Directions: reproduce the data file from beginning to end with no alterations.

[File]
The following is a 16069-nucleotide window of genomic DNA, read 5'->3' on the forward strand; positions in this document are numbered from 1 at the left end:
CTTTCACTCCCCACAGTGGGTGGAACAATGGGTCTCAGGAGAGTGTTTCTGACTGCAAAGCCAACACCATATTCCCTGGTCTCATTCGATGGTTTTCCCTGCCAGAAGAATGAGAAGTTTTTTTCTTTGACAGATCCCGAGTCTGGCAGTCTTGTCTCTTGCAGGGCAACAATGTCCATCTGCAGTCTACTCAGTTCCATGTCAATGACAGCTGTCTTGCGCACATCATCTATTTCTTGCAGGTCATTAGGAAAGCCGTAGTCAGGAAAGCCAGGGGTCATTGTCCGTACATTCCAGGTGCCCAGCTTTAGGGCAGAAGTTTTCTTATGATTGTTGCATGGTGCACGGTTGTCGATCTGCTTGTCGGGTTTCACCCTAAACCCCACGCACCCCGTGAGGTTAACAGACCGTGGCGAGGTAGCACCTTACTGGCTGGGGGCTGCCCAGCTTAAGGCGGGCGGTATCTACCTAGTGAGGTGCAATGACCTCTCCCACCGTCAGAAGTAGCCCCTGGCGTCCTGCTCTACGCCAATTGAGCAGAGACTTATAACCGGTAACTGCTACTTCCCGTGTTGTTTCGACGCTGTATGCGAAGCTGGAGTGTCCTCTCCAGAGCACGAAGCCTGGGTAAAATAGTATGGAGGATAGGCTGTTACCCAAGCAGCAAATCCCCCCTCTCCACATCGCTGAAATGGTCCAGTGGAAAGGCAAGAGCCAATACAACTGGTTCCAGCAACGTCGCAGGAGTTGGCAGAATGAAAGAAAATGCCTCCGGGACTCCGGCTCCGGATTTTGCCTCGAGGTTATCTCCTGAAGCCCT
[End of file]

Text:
The following is a 16069-nucleotide window of genomic DNA, read 5'->3' on the forward strand; positions in this document are numbered from 1 at the left end:
CTTTCACTCCCCACAGTGGGTGGAACAATGGGTCTCAGGAGAGTGTTTCTGACTGCAAAGCCAACACCATATTCCCTGGTCTCATTCGATGGTTTTCCCTGCCAGAAGAATGAGAAGTTTTTTTCTTTGACAGATCCCGAGTCTGGCAGTCTTGTCTCTTGCAGGGCAACAATGTCCATCTGCAGTCTACTCAGTTCCATGTCAATGACAGCTGTCTTGCGCACATCATCTATTTCTTGCAGGTCATTAGGAAAGCCGTAGTCAGGAAAGCCAGGGGTCATTGTCCGTACATTCCAGGTGCCCAGCTTTAGGGCAGAAGTTTTCTTATGATTGTTGCATGGTGCACGGTTGTCGATCTGCTTGTCGGGTTTCACCCTAAACCCCACGCACCCCGTGAGGTTAACAGACCGTGGCGAGGTAGCACCTTACTGGCTGGGGGCTGCCCAGCTTAAGGCGGGCGGTATCTACCTAGTGAGGTGCAATGACCTCTCCCACCGTCAGAAGTAGCCCCTGGCGTCCTGCTCTACGCCAATTGAGCAGAGACTTATAACCGGTAACTGCTACTTCCCGTGTTGTTTCGACGCTGTATGCGAAGCTGGAGTGTCCTCTCCAGAGCACGAAGCCTGGGTAAAATAGTATGGAGGATAGGCTGTTACCCAAGCAGCAAATCCCCCCTCTCCACATCGCTGAAATGGTCCAGTGGAAAGGCAAGAGCCAATACAACTGGTTCCAGCAACGTCGCAGGAGTTGGCAGAATGAAAGAAAATGCCTCCGGGACTCCGGCTCCGGATTTTGCCTCGAGGTTATCTCCTGAAGCCCT